The Makery medialab presents the third edition of its Open Source Body festival which will take place from September 27 to October 22 at the Cité Internationale des arts. Editorial.
In Theodore Sturgeon’s science fiction novel, The More Than Human (1953), a group of humans with strange powers, such as telepathy and teleportation, enter into a symbiotic relationship to create a single, self-sustaining living organism. For Theodore Sturgeon, a living being does not result from the simple addition of the properties of the elements which constitute it, but from the whole of the relations between those.
This concept of More-Than-Human is today taken up by the human and social sciences to counter the exceptionalism of the human and to open a way towards the understanding of the interrelations between living beings, non-living beings and human societies.
The exhibition More Than Living testifies to the links between contemporary art, health, biomedical research and attention to the other in a post COVID-19 society. It highlights how artists are inspired by scientific research in the field of health, evolutionary biology, biotechnology and their impact on the human body, as well as its relationship with its environment.
Thus, the artists Emilia Tikka, Oula A Valkeapää and Leena Valkeapää show the co-vulnerability of the relationship between humans and reindeer in the Finnish subarctic and present the transformative effects of this reciprocity on their evolution. Maya Minder considers humans as entities in symbiotic relationship with their bacterial microbiota and their environment. She explores the role that algae could play in the food and ecological transition and in our future evolution. Clara Jo questions Coronavirus research and environmental health in an era of accelerated globalization. Martin Howse proposes ways to extract rare minerals from our bodies as a metaphor for our extractivist societies. Helena Nikonole and Lucy Ojomoko use the scent of jasmine to diagnose the presence of disease, as an invitation to destigmatize the sick.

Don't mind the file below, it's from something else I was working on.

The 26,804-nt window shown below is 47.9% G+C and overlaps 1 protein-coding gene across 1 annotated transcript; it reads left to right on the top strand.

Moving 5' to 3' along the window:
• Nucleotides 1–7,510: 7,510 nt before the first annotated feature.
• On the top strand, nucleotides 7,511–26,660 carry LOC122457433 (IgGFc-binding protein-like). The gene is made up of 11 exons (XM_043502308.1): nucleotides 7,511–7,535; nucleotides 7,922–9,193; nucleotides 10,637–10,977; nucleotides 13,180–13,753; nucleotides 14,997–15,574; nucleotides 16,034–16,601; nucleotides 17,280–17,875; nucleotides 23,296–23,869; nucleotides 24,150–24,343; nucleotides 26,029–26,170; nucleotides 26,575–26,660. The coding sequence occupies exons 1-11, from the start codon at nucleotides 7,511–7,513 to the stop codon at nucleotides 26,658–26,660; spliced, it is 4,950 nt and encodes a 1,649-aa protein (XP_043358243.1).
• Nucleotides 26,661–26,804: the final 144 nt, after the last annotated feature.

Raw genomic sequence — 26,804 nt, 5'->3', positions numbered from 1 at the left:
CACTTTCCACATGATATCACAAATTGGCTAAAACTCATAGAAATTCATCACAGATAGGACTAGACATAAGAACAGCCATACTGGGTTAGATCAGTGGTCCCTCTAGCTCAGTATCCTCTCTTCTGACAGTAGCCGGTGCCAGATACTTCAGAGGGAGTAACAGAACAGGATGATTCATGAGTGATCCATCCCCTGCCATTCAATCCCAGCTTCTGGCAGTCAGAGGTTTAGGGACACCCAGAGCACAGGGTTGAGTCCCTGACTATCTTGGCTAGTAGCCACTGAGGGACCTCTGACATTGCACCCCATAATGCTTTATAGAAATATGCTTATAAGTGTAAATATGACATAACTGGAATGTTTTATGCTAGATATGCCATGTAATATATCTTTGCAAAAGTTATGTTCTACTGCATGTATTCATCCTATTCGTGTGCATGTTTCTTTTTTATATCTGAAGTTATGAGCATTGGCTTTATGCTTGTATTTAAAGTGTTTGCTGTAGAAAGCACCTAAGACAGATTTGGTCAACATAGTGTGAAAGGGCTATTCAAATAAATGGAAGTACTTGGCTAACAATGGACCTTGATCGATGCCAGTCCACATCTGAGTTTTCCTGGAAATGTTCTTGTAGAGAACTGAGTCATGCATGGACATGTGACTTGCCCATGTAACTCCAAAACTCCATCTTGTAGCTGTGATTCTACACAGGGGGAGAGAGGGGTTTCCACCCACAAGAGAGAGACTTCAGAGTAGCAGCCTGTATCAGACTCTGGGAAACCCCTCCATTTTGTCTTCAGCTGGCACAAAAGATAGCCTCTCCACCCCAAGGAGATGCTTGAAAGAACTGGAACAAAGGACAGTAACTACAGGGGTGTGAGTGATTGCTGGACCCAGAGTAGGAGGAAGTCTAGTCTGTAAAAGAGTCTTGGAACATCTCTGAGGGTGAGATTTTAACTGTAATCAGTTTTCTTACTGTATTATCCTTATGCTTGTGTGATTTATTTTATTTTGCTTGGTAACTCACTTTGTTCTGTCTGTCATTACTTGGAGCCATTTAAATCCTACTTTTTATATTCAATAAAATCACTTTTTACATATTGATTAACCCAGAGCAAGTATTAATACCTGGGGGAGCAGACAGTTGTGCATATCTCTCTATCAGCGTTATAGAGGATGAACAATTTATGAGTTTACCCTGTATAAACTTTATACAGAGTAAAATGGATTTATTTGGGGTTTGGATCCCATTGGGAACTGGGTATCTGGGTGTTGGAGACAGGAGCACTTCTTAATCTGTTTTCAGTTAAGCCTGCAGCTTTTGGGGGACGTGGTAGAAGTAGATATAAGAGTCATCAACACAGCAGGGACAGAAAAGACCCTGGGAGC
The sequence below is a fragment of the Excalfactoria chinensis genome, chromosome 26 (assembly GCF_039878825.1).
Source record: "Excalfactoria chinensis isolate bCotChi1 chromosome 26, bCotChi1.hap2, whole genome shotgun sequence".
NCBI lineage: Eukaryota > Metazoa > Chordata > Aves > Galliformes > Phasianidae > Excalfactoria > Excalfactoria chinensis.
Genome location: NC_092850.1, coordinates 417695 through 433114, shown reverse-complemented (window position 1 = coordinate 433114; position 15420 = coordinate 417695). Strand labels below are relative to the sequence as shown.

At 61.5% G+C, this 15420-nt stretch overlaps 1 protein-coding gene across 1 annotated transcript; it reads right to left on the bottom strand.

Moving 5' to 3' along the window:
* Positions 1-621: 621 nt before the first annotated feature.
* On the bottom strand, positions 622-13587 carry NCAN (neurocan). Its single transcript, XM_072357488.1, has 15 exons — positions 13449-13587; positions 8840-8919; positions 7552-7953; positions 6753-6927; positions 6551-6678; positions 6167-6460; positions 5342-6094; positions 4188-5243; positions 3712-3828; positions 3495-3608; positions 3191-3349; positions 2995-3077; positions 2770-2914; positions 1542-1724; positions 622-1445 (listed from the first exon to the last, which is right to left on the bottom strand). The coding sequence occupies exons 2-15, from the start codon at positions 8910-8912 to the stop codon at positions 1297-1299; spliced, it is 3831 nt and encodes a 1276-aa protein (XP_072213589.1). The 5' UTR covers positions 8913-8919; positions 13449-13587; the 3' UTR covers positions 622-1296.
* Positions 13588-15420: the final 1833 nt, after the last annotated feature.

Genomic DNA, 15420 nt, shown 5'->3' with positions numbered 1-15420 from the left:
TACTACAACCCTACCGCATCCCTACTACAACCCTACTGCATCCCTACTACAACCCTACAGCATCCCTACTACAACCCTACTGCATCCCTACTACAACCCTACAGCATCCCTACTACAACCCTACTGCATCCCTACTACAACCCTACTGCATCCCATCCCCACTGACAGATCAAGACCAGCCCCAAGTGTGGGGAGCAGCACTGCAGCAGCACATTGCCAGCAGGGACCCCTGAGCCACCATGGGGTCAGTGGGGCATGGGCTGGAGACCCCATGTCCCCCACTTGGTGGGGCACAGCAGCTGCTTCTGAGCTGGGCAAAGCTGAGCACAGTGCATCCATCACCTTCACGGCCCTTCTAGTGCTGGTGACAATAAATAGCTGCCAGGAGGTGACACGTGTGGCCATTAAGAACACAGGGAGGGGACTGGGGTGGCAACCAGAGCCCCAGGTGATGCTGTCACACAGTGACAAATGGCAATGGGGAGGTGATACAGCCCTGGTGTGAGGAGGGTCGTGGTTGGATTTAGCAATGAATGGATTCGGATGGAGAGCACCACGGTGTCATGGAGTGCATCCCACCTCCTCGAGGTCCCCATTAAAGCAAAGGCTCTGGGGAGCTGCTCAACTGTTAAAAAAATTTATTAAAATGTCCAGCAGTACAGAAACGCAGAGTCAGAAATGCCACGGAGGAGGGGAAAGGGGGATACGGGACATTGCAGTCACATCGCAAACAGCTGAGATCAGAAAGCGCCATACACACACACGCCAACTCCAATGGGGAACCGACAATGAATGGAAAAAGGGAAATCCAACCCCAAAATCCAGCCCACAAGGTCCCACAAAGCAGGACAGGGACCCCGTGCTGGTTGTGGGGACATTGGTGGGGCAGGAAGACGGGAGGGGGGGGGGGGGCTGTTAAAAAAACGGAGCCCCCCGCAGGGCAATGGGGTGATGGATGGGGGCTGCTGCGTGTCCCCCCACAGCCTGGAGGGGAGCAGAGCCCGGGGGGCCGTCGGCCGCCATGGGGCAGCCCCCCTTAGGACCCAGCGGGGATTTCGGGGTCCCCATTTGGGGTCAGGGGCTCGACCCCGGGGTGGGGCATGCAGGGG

From surgical robotics, through genetics, to computer science, we observe today a strengthening of technological aids to medical practice, removing more and more the direct contact between the doctor and his patient. In the field of feminist criticism, almost 40 years ago, the philosopher and primatologist Donna Haraway introduced the concept of « cyborg body ». Her thinking continues to accompany artists in their research on the technologization of reproduction (Shu Lea Cheang), prostheses and body augmentation (Adriana Knouf), robotization and telesurgery (Albert García-Alzórriz), as well as the relationship between science fiction bodies and the militaristic imaginary (Estelle Benazet Heugenhauser & Cindy Coutant).
The artists in the exhibition More Than Living identify how certain social groups or individuals can be stigmatized or disenfranchised in a normative and validating society. Edna Bonhomme, Nazila Kivi, Jette Hye Jin Mortensen and Luiza Prado thus give a new radicality to the notion of care, while evoking the proximity of the Western techno-medical system to powerful interests.
Ewen Chardronnet & Nataša Petresin-Bachelez
Vernissage on Septembre 27, 7pm, at the Grande Galerie of the Cité Internationale des arts with a performance by Maya Minder and Claudia Stöckli.
Find the programme of the festival here.
The OPEN SOURCE BODY festival is a co-production of Art2M/Makery/MCD and the Cité internationale des arts, organized as part of the ART4MED program – art meets health and biomedical research – co-funded by the Creative Europe program of the European Union.